British Manufacturing Leads The Way

The Brompton bicycle is a modern British manufacturing success story. The company employs over one hundred and forty people in its factory in Brentford and manufactures a range of folding bikes that are exported all over the world. In London it is hard to miss commuters using their machines as the riding style is upright owing to the styling of the cycle. With smaller wheels than a typical cycle and folding joints in strategic places the cycle folds down into a small unit that can by carried in one arm without disrupting passers-by. The cycle is so small when folded down it can be deposited in the back of a London cab quite easily and this is the key to the success of Brompton as a manufacturer. Its users are not restricted in the same way other cyclists are. If they choose to cycle to work in a morning they are not obliged to cycle on the return leg. If they are not motivated to cycle or the weather is inclement it is easy to hail a cab and travel with the bike to any destination. A folding bike that compacts to the size of a small piece of hand luggage is the perfect solution for the occasional cyclist. Cab drivers do not have to worry about the terms of their taxi insurance because they are not carrying a bike in a way that affects other road users. There is no increased risk of liability for any driver carrying a passenger travelling with a folding bike.

Quality Ride

Despite its quirky looks and unusual riding style the Brompton folding bike offers a fun yet comfortable ride. The frame is resilient enough to cope with the streets of London and the addition of mudguards as standard protects riders from any spray thrown up during wet weather. There are many folding bikes on the market but Brompton is the most distinctive and in many ways a trend setter for that sector. Whilst the Brompton World Championships take place at Goodwood Motor Circuit, London has its own event, the Brompton Urban Challenge. One hundred and twenty five participants compete in an event that has an orienteering style format and encourages riders to use their skill and ingenuity to make the most out of their folding bike.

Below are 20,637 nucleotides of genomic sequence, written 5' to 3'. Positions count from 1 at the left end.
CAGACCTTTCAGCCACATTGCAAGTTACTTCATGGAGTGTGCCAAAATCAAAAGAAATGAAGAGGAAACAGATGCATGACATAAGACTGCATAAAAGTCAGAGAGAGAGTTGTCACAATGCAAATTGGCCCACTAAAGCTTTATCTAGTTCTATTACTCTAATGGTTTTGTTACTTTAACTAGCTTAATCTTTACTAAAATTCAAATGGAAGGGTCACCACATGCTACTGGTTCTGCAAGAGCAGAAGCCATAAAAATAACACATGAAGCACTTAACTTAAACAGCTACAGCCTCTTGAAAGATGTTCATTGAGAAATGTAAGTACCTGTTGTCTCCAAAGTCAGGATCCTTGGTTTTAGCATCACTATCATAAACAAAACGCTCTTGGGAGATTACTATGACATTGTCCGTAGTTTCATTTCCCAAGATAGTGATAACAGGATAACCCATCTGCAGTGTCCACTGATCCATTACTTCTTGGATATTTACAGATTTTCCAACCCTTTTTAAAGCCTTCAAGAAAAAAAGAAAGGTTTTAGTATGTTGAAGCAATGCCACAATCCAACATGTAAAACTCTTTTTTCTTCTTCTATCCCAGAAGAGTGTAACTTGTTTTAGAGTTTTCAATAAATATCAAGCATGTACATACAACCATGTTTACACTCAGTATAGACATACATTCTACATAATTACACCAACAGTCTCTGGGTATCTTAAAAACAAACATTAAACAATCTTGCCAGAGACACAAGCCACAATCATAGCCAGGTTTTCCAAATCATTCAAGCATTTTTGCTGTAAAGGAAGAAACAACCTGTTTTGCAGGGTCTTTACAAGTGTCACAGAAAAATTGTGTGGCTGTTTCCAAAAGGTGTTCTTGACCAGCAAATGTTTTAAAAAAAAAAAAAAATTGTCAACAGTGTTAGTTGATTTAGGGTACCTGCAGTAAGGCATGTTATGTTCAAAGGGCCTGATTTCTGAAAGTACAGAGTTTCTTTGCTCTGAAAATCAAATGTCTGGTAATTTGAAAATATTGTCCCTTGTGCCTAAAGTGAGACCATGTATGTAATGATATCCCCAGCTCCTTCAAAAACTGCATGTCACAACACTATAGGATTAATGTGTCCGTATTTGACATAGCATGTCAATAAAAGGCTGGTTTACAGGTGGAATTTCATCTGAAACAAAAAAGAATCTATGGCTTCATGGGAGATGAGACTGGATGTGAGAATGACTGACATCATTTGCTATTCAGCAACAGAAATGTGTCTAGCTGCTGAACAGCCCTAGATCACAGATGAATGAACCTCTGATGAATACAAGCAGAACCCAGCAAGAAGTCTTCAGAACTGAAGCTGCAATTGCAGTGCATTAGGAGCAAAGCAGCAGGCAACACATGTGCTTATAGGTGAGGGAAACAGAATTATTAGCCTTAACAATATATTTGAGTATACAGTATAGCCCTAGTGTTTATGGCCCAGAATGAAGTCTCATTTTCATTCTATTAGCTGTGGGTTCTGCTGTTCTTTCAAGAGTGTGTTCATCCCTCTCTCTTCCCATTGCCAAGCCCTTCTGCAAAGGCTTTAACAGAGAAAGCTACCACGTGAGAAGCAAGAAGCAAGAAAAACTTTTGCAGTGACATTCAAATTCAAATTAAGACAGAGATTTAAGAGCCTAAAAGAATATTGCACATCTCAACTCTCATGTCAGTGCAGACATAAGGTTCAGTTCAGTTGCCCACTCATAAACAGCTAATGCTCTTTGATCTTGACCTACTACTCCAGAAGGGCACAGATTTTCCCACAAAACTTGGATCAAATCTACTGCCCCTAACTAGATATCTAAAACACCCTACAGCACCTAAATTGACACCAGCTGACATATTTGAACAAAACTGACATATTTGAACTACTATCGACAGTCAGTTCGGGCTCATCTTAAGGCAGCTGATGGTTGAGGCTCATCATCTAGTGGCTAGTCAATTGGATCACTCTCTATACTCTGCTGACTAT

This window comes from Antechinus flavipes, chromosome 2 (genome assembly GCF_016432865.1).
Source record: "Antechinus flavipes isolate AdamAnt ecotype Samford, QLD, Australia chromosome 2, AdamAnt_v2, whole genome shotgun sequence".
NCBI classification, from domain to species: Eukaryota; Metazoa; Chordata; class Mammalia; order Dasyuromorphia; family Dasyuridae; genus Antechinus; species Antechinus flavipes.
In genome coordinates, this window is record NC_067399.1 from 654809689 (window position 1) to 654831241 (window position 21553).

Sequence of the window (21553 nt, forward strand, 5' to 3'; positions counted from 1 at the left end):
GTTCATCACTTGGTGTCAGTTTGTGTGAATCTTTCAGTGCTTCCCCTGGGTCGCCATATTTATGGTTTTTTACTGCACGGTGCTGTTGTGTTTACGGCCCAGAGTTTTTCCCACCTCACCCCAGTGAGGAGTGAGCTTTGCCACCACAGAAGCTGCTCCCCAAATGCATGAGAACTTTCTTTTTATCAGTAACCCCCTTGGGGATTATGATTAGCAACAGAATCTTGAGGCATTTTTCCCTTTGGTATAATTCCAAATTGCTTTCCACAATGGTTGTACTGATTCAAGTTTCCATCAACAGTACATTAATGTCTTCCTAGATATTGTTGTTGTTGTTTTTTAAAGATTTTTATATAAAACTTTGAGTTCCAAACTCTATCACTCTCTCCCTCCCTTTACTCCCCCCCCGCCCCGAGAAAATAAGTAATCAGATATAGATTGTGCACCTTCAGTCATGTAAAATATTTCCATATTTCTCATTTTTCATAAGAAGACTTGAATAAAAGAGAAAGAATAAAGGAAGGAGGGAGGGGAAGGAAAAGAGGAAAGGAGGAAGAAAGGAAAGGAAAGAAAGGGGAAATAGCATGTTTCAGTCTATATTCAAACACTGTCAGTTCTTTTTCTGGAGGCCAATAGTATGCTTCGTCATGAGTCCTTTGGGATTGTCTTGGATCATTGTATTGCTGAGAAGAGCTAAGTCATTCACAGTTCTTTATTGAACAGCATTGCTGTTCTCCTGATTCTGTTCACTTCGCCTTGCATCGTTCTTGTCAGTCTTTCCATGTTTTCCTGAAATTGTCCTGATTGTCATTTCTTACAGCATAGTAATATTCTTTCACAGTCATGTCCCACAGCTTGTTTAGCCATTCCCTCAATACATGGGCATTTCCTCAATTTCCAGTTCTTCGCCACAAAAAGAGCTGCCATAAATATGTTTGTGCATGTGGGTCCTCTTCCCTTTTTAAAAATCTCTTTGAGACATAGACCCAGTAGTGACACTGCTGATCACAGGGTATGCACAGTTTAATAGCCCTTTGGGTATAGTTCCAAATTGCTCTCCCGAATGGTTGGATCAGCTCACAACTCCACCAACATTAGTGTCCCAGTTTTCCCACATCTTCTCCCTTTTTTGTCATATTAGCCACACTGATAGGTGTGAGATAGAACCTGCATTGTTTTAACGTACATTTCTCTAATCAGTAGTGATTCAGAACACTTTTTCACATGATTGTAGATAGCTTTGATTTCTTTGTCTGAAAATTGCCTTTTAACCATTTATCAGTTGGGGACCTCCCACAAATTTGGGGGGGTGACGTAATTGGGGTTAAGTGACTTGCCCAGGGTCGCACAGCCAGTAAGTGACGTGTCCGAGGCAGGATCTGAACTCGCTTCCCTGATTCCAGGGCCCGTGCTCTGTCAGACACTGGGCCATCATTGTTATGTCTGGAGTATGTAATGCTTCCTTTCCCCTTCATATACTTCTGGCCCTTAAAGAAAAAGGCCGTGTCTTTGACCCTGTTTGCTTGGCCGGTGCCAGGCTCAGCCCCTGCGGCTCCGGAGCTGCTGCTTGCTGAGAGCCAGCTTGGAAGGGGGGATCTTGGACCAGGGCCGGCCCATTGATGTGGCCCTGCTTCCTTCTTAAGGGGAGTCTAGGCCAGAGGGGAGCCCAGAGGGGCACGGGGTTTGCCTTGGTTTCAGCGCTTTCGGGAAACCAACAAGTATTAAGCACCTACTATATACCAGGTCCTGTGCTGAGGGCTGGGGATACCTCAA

The Future

Whilst there may still exist some antipathy between motorists and cyclists in London, the development of London made Brompton in reshaping London as a cycling city has been exciting to watch. Londoners are now used to seeing riders pedalling furiously along the roads in that familiar style or scurrying along the pavement with a bike tucked under their arm. In many cities with a lower participation rate for cycling the machines still draw incredulous looks from passers by. In London there is probably no cab driver that has not had one in the back and in times of poor weather the London cabbie is the saviour of many stranded commuters. The Office of the Mayor of London announced in 2012 as part of the Olympic Legacy programme, ambitious plans to make cycling in the city even more attractive. The plans are several years from fruition but it is anticipated that cycling knowledge of London cabbies will be developed as demand for its services increases at strategic points on the London cycle path network.

Photo from Lady Fleur who when visiting London wrote an account of 48 hours in London with a Brompton Bike.

Bishop bashing

If ever there was a place which encapsulates ‘Englishness’ the Ye Olde Mitre Tavern is it, hidden away down an alleyway in Hatton Garden. The first Mitre Tavern was built in 1546 as the boozer for servants working in the Palace of the Bishops of Ely. This small area is still technically under the control of the Diocese of Ely, Cambridgeshire and until the last century the pub licence was issued from Ely. The City police at that time had no jurisdiction within its bounds.

[T]he Palace, before being demolished in 1772 was the magnificent residence used by the Bishops when they came to town, boasting a vineyard, orchard, gardens, fountains and ponds, all surrounded by a wall to keep out the locals. The community inside was then declared part of the mother county which became a corner of some foreign city that would be forever Cambridge.

If you believe Shakespeare’s opinion on soft fruit, the strawberries grown there were the finest in London. The Duke of Gloucester speaking to the Bishop of Ely in Act 3 of Richard III declares:

When I was last in Holborn, I saw good strawberries in your garden there: I do beseech you, send for some of them.

A strawberry fayre is still held in Ely Place every June in aid of charity.

Ely Place was the centre of religious and political power, John of Gaunt’s famous speech from Act 2 of Shakespeare’s Richard II is staged here:

This royal throne of kings, this sceptred isle; This earth of majesty, this seat of Mars; This other Eden, demi-paradise; This fortress built by Nature for herself; Against infection and the hand of war; This happy breed of men, this little world; This precious stone set in the silver sea; Which serves it in the office of a wall; Or as a moat defensive to a house; Against the envy of less happier lands; This blessed plot, this earth, this realm, this England.